I don't have any illusions about Taipei. I've seen it for what it is, I've lived it, and despite its grimy buildings and strange toilet habits, congested roads, disgusting air, stench of poop that lingers in the air everywhere during winter, dirty streets, run-down buildings, crappy politicians, the safety that Singapore has which Taipei doesn't quite have, all these things, I still want to go back and stay there. Not everything is greener in Taipei, both literally and figuratively, but it doesn't matter because I'd take the good with the bad and the good outweighs the bad. Things actually happen over there. I can't remember the last time something happened in Singapore.
Well, I'm not making sense. Maybe another time, when I'm not so hungry.
Anyway, I've gone to Orchard four times since last Monday and I'm bloody sick of it. I want to go to Marina Square. It's really big and it now has small stores that sell cheaper stuff and I want to check out those places. But damn, Zara and Mango opposite each other? Fuck me before I die of boredom.
I was at Mango yesterday trying on a red/black striped polo t-shirt. I looked at myself in the mirror and I was shocked. I was actually skinny - and unnaturally so. Then I noticed that the stupid mirror was placed slanted.
What the hell. I'm this close to declaring that I'm over Mango. It's so damn ludicrous that I can't believe it took me so long to notice. What is the point of employing such a cheap trick? People will ultimately figure it out and use the normal mirror available outside the stupid fitting room.
Oh wait, then again, people are stupid in general. I guess they're counting on that.
Ugh, whatever. I even went to Guess because it's having a sale but I didn't buy anything. I can't see the logic in paying $55.90 for a normal t-shirt that says "I heart Guess", especially when said t-shirt is made in India. Economics logic tells me that there is no logic, that I'm paying too much, and so I say, Screw it.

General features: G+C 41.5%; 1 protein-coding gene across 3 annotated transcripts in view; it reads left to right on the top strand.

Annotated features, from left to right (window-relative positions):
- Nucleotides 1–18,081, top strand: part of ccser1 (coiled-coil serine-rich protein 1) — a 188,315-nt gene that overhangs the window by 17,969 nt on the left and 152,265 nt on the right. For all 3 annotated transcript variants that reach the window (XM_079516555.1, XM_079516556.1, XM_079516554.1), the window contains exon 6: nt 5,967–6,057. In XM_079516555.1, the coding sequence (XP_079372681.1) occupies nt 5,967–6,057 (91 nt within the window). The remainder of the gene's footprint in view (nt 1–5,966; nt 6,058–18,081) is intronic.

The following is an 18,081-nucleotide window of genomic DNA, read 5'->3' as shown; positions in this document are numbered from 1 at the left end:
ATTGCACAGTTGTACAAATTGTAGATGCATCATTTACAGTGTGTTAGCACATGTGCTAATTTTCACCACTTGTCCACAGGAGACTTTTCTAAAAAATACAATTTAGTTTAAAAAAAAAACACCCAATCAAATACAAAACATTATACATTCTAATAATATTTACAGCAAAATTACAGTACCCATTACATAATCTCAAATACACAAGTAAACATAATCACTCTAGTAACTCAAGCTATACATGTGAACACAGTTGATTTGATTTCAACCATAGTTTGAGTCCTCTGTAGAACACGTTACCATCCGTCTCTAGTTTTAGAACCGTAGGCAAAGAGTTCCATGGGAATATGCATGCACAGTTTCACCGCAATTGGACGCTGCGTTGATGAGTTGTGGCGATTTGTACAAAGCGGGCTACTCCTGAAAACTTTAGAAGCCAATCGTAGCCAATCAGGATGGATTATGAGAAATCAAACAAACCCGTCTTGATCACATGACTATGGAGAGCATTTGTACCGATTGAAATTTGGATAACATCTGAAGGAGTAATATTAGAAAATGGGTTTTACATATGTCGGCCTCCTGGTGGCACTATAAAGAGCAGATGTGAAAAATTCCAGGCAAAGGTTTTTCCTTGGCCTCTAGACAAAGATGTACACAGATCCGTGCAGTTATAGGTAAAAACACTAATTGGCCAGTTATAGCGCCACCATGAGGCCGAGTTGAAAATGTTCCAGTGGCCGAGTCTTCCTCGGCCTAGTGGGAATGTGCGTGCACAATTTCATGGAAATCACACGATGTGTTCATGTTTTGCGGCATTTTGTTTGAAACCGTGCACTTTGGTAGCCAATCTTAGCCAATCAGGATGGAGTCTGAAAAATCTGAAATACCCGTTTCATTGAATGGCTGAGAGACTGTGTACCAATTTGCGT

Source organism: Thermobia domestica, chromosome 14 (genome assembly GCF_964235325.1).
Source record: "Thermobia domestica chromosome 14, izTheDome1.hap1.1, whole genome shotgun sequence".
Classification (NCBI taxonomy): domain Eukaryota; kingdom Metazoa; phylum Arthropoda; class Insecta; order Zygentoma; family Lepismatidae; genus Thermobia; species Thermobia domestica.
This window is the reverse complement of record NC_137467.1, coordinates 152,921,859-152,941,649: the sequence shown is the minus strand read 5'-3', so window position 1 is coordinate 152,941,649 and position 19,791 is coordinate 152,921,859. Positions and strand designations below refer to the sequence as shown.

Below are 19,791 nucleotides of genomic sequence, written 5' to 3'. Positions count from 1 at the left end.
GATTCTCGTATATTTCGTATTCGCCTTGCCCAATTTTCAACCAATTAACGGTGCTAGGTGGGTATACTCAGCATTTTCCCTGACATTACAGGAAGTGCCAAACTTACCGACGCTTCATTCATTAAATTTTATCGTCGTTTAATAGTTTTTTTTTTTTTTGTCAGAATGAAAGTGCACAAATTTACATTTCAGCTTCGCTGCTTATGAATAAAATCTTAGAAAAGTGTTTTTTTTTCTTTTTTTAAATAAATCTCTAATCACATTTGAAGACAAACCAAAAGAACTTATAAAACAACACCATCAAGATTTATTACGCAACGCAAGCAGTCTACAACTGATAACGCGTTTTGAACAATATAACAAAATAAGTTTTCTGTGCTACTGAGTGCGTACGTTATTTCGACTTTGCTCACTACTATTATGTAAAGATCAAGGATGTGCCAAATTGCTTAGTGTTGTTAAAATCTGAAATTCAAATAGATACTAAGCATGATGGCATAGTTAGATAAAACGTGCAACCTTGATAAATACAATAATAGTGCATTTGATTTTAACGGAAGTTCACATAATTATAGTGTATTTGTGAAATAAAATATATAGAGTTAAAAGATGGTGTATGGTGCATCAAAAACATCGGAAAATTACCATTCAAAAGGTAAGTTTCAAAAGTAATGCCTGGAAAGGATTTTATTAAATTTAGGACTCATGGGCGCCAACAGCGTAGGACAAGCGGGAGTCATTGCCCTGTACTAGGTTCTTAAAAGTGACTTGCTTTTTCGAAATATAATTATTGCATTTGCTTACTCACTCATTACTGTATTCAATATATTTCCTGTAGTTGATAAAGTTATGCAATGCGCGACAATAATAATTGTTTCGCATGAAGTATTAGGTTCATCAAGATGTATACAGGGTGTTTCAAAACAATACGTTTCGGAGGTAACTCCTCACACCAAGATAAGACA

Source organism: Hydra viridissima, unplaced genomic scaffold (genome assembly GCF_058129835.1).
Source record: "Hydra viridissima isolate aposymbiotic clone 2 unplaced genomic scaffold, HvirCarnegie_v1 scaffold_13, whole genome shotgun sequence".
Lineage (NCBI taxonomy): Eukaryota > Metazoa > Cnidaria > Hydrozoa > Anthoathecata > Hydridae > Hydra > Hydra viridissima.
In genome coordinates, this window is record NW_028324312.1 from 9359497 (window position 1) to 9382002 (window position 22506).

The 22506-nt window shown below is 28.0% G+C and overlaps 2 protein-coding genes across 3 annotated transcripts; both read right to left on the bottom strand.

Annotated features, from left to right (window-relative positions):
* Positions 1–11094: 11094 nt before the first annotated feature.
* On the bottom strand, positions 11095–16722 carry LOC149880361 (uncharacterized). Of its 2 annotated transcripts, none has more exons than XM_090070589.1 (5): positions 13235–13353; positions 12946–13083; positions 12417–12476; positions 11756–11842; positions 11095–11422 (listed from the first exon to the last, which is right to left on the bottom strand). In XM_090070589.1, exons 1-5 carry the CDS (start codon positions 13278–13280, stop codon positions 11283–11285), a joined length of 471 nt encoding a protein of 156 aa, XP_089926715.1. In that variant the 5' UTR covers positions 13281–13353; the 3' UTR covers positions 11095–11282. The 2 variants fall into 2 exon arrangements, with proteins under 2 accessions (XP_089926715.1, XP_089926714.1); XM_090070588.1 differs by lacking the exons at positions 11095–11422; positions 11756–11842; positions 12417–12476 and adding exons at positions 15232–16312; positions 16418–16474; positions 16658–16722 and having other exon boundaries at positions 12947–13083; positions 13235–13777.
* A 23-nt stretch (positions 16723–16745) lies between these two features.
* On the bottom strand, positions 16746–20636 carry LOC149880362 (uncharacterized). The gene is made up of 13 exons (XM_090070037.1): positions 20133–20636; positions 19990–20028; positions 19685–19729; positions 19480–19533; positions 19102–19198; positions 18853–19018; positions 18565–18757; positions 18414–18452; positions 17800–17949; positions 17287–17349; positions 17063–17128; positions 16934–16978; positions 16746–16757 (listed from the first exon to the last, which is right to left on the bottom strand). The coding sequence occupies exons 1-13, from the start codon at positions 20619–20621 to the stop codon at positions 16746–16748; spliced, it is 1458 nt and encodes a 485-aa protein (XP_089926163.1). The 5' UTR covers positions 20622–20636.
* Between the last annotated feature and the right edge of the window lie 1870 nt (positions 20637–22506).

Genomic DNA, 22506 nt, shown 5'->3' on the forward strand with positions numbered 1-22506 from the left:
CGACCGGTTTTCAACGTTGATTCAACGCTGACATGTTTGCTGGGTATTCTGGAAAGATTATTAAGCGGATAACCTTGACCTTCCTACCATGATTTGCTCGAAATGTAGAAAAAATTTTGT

I still remember the good ol' days when I got excited over clothes and felt the unstoppable urge to buy certain pieces of clothing, such that buying clothes felt like life or death matters. I would come across a really great top that I had to get, or else. Nowadays? Not so much anymore. I can try on something nice and still be quite neutral about it, such that I can either take it or leave it. You see the same shops wherever you go and after a while it gets really, really dull.
Which is why Zara and Mango opposite each other spells one major Snoozefest for me. Yeah, whatever. I don't care anymore.
I still like Esprit though. At least their clothes have some semblance to quality. The stupid t-shirts I buy from Zara always become slanted after a while, and some of the stuff I bought from Mango suffers from the same money-wasting affliction. My t-shirts from Esprit? Never. This is precisely why I won't hesitate shelling out fifty bucks for an Esprit t-shirt, while I will have to seriously like the design of a Zara/Mango t-shirt of the same price before I buy it.
I am currently very hungry. There is no point to this entry. You just wasted five minutes of your life reading it. Sorry.